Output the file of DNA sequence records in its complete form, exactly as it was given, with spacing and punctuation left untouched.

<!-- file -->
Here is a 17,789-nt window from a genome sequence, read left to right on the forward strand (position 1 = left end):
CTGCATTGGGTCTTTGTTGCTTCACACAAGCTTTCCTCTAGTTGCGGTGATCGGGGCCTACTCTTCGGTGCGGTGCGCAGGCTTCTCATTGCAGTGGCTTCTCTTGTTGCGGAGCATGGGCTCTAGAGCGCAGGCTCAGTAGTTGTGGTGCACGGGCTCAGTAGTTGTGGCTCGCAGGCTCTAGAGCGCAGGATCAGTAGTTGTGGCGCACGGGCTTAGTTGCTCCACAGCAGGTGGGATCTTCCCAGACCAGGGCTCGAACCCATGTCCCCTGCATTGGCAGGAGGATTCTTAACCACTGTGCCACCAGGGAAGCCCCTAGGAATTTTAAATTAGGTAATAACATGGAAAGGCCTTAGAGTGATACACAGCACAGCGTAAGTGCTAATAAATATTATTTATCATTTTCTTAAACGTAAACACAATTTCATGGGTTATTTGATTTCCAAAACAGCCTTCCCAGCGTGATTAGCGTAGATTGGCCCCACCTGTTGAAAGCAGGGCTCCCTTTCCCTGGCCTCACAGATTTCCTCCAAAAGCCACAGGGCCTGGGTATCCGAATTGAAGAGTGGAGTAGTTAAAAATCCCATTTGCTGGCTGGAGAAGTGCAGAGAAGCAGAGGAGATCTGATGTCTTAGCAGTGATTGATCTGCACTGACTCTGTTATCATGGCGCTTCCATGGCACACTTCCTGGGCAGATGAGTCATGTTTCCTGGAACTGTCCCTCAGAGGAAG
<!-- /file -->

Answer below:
Here is a 17,789-nt window from a genome sequence, read left to right on the forward strand (position 1 = left end):
CTGCATTGGGTCTTTGTTGCTTCACACAAGCTTTCCTCTAGTTGCGGTGATCGGGGCCTACTCTTCGGTGCGGTGCGCAGGCTTCTCATTGCAGTGGCTTCTCTTGTTGCGGAGCATGGGCTCTAGAGCGCAGGCTCAGTAGTTGTGGTGCACGGGCTCAGTAGTTGTGGCTCGCAGGCTCTAGAGCGCAGGATCAGTAGTTGTGGCGCACGGGCTTAGTTGCTCCACAGCAGGTGGGATCTTCCCAGACCAGGGCTCGAACCCATGTCCCCTGCATTGGCAGGAGGATTCTTAACCACTGTGCCACCAGGGAAGCCCCTAGGAATTTTAAATTAGGTAATAACATGGAAAGGCCTTAGAGTGATACACAGCACAGCGTAAGTGCTAATAAATATTATTTATCATTTTCTTAAACGTAAACACAATTTCATGGGTTATTTGATTTCCAAAACAGCCTTCCCAGCGTGATTAGCGTAGATTGGCCCCACCTGTTGAAAGCAGGGCTCCCTTTCCCTGGCCTCACAGATTTCCTCCAAAAGCCACAGGGCCTGGGTATCCGAATTGAAGAGTGGAGTAGTTAAAAATCCCATTTGCTGGCTGGAGAAGTGCAGAGAAGCAGAGGAGATCTGATGTCTTAGCAGTGATTGATCTGCACTGACTCTGTTATCATGGCGCTTCCATGGCACACTTCCTGGGCAGATGAGTCATGTTTCCTGGAACTGTCCCTCAGAGGAAG